SSDI Benefits for Those Over Age Fifty

terri-december-week-2-img-ssdi-benefits-seniors According to the rules established by the Social Security Administration, whenever an individual applies for Social Security Disability Insurance they are required to have their physical or mental capacity to work assessed.  This is so that a reasoned decision can be made as to whether or not the condition that spurred the application truly prevents them from being able to work. These assessments are known as Residual Functional Capacities, or RFCs, and they are completed by a disability claims examiner. The examiner’s decision will be based upon a thorough analysis of statements provided by your physician, as well as your medical records. Upon reviewing this information they will make a determination about what activities you are able to do and what you cannot do as a result of any limitations caused by your physical or mental state. This process is universal, but is not the sole basis upon which the decision about eligibility for SSDI benefits for those over the age of 50 is made.

For those who are between the ages of 50 and 54, there is an additional step that may mean that you are able to qualify for benefits that you would not have been eligible for if you were younger. The Social Security Administration has established what are known as “grid rules” that are used for this age group because it is classified as “closely approaching advanced age”. The grid looks at what the exertional levels are of the work that you once did, the level of your education and the transferability of your skills, as well as what the RFC reports about your capabilities. Applicants who are between the ages of 50 and 54 need only look at the appropriate grid for the type of work that their RFC indicates they are able of doing, then locate their educational level on the grid and the skill level of the job that they had before they became disabled.  When they find the appropriate line, they can see whether Social Security will consider them disabled or not.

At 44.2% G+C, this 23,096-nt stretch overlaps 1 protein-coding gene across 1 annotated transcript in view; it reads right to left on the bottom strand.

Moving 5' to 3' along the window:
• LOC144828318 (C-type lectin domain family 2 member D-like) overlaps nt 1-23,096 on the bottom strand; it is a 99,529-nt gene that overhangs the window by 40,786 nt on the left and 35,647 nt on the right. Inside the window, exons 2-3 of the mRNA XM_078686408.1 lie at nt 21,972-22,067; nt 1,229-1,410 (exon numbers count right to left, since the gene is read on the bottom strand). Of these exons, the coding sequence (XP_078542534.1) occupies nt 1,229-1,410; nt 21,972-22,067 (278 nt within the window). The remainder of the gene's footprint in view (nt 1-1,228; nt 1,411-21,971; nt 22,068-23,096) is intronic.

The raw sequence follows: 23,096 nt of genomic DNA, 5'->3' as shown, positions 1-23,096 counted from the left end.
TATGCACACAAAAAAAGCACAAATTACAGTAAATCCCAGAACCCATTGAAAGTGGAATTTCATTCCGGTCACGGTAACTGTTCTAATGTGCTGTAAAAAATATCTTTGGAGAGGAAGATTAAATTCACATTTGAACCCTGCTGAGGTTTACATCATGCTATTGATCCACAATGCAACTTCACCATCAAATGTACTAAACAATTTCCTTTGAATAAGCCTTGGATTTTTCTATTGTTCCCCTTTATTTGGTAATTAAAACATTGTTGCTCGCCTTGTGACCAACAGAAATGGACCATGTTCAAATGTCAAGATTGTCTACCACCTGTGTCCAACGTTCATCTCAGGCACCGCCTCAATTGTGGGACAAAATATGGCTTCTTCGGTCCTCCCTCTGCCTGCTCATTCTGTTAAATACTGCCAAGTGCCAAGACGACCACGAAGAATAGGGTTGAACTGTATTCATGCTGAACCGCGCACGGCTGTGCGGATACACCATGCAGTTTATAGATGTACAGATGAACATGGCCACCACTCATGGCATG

Though the grids are useful for assessing whether a person over the age of 50 will be eligible for Social Security Disability Insurance there are also other options and strategies available, even if the grid indicates that you will not qualify. There are certain limitations, such as not being able to use your fingers, that may override the eligibility grid. Other limitations can include the inability to bend down or to concentrate. Exceptions are also made for those who never achieved more than a sixth grade level of education and who have worked for at least 35 years in extremely laborious work. In this case you may be able to take advantage of what is known as the “worn out worker” rule. Finally, if you are very close to turning 55, the claims board may decide that you qualify for the older age grid, which provides you with greater eligibility.

For assistance in interpreting the various Social Security rules and regulations, or in preparing your claim, contact the Social Security Disability lawyers at Erik B. Jensen & Associates. We have a record of success in helping our clients get the disability benefits that they need and deserve.